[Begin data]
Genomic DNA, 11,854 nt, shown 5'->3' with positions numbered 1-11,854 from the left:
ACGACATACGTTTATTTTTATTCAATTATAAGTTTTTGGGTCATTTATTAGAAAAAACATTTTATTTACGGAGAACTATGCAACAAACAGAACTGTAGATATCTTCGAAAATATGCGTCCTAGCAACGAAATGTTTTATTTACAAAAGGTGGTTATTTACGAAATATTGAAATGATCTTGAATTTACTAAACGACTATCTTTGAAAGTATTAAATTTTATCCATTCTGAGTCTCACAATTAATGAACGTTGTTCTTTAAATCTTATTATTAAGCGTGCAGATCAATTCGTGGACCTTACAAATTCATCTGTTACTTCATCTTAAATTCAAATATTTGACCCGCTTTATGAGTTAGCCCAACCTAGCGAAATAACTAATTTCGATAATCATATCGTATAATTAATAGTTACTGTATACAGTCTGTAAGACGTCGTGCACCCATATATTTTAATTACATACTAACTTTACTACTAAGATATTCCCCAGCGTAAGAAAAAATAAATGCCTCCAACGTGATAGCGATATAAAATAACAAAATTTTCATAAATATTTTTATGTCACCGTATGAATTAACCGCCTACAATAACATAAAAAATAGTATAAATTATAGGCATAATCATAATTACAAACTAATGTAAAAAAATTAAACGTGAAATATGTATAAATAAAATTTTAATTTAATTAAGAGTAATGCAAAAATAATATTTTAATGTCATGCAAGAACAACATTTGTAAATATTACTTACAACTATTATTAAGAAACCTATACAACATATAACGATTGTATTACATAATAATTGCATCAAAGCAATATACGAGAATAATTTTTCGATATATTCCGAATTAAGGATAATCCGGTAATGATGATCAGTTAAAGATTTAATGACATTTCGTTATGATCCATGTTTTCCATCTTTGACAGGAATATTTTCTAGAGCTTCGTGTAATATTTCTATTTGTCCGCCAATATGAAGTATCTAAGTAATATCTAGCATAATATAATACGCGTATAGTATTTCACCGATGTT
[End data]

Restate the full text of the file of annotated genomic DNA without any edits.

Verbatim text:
Genomic DNA, 11,854 nt, shown 5'->3' with positions numbered 1-11,854 from the left:
ACGACATACGTTTATTTTTATTCAATTATAAGTTTTTGGGTCATTTATTAGAAAAAACATTTTATTTACGGAGAACTATGCAACAAACAGAACTGTAGATATCTTCGAAAATATGCGTCCTAGCAACGAAATGTTTTATTTACAAAAGGTGGTTATTTACGAAATATTGAAATGATCTTGAATTTACTAAACGACTATCTTTGAAAGTATTAAATTTTATCCATTCTGAGTCTCACAATTAATGAACGTTGTTCTTTAAATCTTATTATTAAGCGTGCAGATCAATTCGTGGACCTTACAAATTCATCTGTTACTTCATCTTAAATTCAAATATTTGACCCGCTTTATGAGTTAGCCCAACCTAGCGAAATAACTAATTTCGATAATCATATCGTATAATTAATAGTTACTGTATACAGTCTGTAAGACGTCGTGCACCCATATATTTTAATTACATACTAACTTTACTACTAAGATATTCCCCAGCGTAAGAAAAAATAAATGCCTCCAACGTGATAGCGATATAAAATAACAAAATTTTCATAAATATTTTTATGTCACCGTATGAATTAACCGCCTACAATAACATAAAAAATAGTATAAATTATAGGCATAATCATAATTACAAACTAATGTAAAAAAATTAAACGTGAAATATGTATAAATAAAATTTTAATTTAATTAAGAGTAATGCAAAAATAATATTTTAATGTCATGCAAGAACAACATTTGTAAATATTACTTACAACTATTATTAAGAAACCTATACAACATATAACGATTGTATTACATAATAATTGCATCAAAGCAATATACGAGAATAATTTTTCGATATATTCCGAATTAAGGATAATCCGGTAATGATGATCAGTTAAAGATTTAATGACATTTCGTTATGATCCATGTTTTCCATCTTTGACAGGAATATTTTCTAGAGCTTCGTGTAATATTTCTATTTGTCCGCCAATATGAAGTATCTAAGTAATATCTAGCATAATATAATACGCGTATAGTATTTCACCGATGTT